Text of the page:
“There is a lot of red tape found within schools on the Navajo Nation that limits teachers,” she said. “You have many educators at different schools who are trying different things. Even though the commitment is there, rules and regs get in the way.”
Brown says he has heard over and over from Navajo language instructors that they are working really hard, but they feel like they’re spinning their wheels. They also say that “leadership” doesn’t support their initiatives.
“They say that they’ve taken things as far as they can but now they need help to create things like language nests and immersion camps,” he said.
“The teachers are just crying out for help,” said Benally. “There’s no support. There’s no professional development. No place where they can go to obtain resources.”
Brown said there is also a huge “silo effect,” meaning that even those who are doing good work aren’t necessarily connecting and sharing it with others.
He wants to create a central database or clearinghouse for teachers so that they can share materials and practices.
“It’s a battle every single day for language teachers and culture teachers,” says Benally. “I don’t think the majority see that.”
She says while there is progress happening, it’s at an extremely slow pace that isn’t keeping up with the accelerating loss of language.
For students, access to learning opportunities, especially Navajo language immersion programs, which are considered most successful, is limited.
Benally says that while there are schools and programs on the Nation that have immersion programs, especially in elementary school, there isn’t a single school on the Navajo Nation that is focused just on Navajo language and culture.
She said even immersion-only Navajo language teachers like herself are being told they have to teach English.
The problem with that, she said, is that a part-Navajo, part-English curriculum is never as effective so there is an overall reduction of speakers.
“Immersion has to be total,” she said. “If you want to work, you have to stay in the language.”
Benally said that at the end of the day, for most schools the goal is enrollment and enforcement compliance with regulations.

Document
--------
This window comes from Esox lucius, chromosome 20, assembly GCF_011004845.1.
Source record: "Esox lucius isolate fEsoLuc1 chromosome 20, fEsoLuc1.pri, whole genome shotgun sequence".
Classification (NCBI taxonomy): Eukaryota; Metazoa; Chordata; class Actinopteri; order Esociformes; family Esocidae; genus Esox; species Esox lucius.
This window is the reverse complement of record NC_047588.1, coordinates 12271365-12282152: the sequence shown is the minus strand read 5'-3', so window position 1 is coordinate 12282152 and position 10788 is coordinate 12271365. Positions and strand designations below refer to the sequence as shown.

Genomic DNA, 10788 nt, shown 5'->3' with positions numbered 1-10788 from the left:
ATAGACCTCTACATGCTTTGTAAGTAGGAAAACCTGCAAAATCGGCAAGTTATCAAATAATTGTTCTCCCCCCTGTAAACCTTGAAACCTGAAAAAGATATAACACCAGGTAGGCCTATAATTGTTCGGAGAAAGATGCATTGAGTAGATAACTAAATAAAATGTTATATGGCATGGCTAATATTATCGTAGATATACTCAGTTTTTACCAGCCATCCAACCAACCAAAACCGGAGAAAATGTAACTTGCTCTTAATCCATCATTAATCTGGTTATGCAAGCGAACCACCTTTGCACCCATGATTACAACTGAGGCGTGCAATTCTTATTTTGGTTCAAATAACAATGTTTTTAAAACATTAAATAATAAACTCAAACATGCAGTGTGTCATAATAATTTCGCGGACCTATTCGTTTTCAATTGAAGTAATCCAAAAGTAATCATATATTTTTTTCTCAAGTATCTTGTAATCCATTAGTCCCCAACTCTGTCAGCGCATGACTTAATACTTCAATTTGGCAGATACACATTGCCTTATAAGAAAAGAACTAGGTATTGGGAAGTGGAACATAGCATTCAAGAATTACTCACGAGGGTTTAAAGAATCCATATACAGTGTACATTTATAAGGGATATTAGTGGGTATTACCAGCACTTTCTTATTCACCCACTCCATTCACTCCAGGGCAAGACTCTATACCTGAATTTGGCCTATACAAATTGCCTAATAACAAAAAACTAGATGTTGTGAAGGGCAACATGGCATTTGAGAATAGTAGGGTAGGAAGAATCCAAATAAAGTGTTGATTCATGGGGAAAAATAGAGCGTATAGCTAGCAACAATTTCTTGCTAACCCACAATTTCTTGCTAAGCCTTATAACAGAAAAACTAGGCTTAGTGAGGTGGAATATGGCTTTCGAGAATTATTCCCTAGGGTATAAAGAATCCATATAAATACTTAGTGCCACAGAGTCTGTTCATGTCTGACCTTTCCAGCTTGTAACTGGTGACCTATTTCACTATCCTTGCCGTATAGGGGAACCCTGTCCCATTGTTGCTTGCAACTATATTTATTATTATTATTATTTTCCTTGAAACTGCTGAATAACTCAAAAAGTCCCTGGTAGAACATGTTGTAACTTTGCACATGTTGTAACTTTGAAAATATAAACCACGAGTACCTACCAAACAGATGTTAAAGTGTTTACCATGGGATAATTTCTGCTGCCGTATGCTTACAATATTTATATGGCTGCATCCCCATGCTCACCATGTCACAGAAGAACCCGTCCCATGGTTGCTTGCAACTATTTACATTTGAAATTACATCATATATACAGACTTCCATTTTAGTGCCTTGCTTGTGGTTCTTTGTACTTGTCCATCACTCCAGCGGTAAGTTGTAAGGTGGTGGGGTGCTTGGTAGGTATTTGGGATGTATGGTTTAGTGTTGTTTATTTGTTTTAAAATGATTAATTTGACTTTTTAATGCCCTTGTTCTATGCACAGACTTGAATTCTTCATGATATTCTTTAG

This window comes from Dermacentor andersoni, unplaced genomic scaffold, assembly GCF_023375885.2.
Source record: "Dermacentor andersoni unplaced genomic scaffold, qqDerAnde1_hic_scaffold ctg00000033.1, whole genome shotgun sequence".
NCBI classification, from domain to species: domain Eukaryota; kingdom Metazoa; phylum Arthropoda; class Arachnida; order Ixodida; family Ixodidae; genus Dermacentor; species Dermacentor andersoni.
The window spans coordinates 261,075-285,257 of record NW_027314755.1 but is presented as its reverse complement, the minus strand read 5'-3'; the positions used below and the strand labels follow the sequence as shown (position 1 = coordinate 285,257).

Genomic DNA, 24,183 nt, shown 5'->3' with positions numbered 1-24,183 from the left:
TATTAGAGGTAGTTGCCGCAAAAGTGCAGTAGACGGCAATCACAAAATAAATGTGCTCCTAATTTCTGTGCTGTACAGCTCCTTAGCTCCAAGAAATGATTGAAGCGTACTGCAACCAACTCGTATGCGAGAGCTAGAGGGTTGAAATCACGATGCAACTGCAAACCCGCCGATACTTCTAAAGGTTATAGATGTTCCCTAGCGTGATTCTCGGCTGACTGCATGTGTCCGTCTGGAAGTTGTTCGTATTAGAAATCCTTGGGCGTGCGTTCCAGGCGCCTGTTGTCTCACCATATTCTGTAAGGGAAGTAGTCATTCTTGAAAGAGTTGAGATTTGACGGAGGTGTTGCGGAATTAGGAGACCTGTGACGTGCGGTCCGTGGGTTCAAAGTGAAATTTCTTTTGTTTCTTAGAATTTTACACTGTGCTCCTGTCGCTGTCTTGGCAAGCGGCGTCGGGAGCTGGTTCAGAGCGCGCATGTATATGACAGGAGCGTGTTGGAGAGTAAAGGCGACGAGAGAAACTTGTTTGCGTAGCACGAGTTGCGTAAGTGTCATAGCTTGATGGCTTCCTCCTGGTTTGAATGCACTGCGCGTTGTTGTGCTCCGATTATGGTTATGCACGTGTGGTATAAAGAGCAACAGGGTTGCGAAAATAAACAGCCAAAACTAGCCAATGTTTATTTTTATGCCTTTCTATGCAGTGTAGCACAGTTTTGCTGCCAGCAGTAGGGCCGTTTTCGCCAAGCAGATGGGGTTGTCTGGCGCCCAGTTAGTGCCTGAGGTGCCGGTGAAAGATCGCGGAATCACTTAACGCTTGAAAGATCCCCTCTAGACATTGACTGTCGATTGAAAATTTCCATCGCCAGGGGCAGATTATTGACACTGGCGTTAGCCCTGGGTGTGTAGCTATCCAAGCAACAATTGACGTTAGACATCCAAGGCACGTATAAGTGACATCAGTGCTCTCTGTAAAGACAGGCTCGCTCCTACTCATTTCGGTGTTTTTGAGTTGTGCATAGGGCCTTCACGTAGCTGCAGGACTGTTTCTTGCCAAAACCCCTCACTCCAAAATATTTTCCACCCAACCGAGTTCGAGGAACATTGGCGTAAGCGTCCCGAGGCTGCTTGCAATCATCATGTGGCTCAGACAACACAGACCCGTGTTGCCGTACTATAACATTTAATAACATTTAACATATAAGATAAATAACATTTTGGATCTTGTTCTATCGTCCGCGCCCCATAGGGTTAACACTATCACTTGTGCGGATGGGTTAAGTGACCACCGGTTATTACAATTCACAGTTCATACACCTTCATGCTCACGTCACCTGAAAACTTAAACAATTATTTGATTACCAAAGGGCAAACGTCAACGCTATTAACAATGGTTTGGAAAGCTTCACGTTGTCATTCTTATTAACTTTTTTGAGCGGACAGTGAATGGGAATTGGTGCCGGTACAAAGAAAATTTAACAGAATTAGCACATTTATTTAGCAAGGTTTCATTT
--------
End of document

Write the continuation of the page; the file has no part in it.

“Even though educational institutions might prioritize language and culture, they are always going to put mandates first,” said Benally.
Impacts of trauma
Brown sees that the fallout from assimilation policies and the boarding school era still unfolding today.
Native Americans were told not to speak their language or practice their ways, said Brown, which posed an existential threat to their languages.
“Our parents and grandparents were told not to speak the language so we have shame and trauma that happened there,” said Brown.
“In only five generations there’s been a huge change,” said Benally.
Even today, with federal regulations and state laws, there are strict limitations to the amount of Native language that can be taught in schools.
“Navajo language teachers are saying help us change these policies for us,” said Brown.
Remnants of shame and shaming still prevail too, he said.
Brown says even today some children are scared to speak the language for fear they will make a mistake and be ridiculed.
Benally agrees, saying some people will only speak Navajo where it is meaningful and respected.
“If they don’t feel trusted and valued, they don’t speak,” said Benally.
She added that disrespect can even happen within higher educational institutions.
“There is neglect happening to our knowledge holders and the advocates of language and culture,” she said.
That’s why she’s grateful to delegates like Brown who are at the level where they can impact change.
“Something has to happen,” said Benally. “One person cannot do it all. We have to educate everyone.”
Editor's Note: This article was first published by the Navajo Times. Used with permission. All rights reserved.